The Huntsman: Winter’s War (Universal Pictures, PG-13)

It never figures out whose story it is telling. the_huntsman_winter_s_war_99497

The Huntsman: Winter’s War is what you title a movie when you’re desperate to align it with something—anything! Specifically, it seems like a shameless attempt to grab the interest of Game of Thrones fans, or those poor souls enslaved to the Marvel Cinematic Universe. Unfortunately, it’s even hollower a movie than the title suggests, as it pulls from every fantasy adventure movie in recent years from Lord of the Rings to The Chronicles of Narnia. The Huntsman: Winter’s War seems to be firmly rooted in the collective unconscious of all fantasy-adventure movies of the past, borrowing everything but offering nothing.

Years before the events of the previous installment Snow White and the Huntsman, the huntsman Eric (Chris Hemsworth) serves ice queen Freya (Emily Blunt) who is the sister of evil Ravenna (Charlize Theron). He’s the most talented huntsman in her kingdom other than Sara (Jessica Chastain), who’s highly skilled with a bow and arrow. Of course the two are in love with each other, and of course the evil Ravenna’s sister Freya has banned love. At the movie’s start, a muddled back story gets introduced to explain Freya’s cold heart. She has a baby who the magic mirror favors, and this makes someone jealous, so they kill the baby. It’s all intentionally vague, and reeks of setup for a third movie.

Sara and Eric’s forbidden love eventually gets discovered, and leads to Eric being banished from Freya’s kingdom. We then jump seven years later to after the events of Snow White and the Huntsman, in which Eric is trying to track down the Magic Mirror with the help of some dwarfs (Nick Frost returns alongside The Trip’s Rob Brydon). They spend a lot of time roaming big, empty CG landscapes that fall short of what the first movie does well, despite that the director Cedric Nicolas-Troyan worked on the visual effects for the previous movie. Worse is watching an abysmal script lay waste to a very talented cast. I shouldn’t have to tell you how good all the people in this movie are, and yet it’s tough to care about any of them or their connection to each other. That being said, the some truly exciting interactions come from when Emily Blunt and Charlize Theron share the stage. Too bad there is so little time spent with the two of them together.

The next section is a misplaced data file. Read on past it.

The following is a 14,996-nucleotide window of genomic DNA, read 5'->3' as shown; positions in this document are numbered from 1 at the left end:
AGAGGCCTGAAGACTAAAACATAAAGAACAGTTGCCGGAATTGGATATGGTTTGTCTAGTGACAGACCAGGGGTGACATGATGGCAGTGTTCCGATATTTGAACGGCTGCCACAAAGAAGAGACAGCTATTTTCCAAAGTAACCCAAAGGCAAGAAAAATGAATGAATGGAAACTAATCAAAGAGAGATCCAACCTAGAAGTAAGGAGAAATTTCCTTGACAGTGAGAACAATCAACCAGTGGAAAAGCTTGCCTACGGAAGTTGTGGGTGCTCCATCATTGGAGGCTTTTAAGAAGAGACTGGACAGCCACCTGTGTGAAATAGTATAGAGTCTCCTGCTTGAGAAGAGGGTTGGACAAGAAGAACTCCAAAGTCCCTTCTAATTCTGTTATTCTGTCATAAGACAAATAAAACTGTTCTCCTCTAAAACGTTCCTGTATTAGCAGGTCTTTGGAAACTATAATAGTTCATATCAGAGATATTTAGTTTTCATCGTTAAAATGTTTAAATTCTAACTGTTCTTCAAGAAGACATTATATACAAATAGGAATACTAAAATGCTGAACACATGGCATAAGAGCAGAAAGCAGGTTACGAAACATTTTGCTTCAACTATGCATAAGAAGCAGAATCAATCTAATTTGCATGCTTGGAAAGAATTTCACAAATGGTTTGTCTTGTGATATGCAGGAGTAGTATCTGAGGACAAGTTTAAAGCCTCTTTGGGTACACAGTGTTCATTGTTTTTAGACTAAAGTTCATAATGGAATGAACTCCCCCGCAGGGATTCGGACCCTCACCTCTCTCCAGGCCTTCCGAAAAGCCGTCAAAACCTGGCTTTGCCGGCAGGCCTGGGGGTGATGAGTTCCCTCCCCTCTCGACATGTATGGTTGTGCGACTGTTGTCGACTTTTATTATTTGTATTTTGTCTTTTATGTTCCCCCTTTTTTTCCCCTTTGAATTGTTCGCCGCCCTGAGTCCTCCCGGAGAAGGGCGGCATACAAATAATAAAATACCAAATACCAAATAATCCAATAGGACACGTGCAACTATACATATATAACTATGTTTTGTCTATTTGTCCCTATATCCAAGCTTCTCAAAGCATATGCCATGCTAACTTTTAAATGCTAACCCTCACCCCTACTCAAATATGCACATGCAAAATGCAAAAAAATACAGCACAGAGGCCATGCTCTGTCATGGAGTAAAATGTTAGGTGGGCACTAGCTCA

The Huntsman: Winter’s War wasn’t originally intended to be a sort of prequel to 2012’s lackluster Snow White and the Huntsman. The plans were to make a sequel until Snow White’s titular star Kristen Stewart and director Rupert Sanders got involved in a very damning affair made public by the tabloids. This resulted in the two getting fired, and the sequel to turn into a needless prequel. The production never seemed to recover from the loss of its Snow White. Still, she is referenced plenty enough. Her name is dropped often, and the final act is all about protecting her kingdom. Yet we never really feel her influence resulting in an extremely low-stakes tale. Here lies the biggest problem with The Huntsman: Winter’s War: it never figures out whose story it is telling. | Cait Lore

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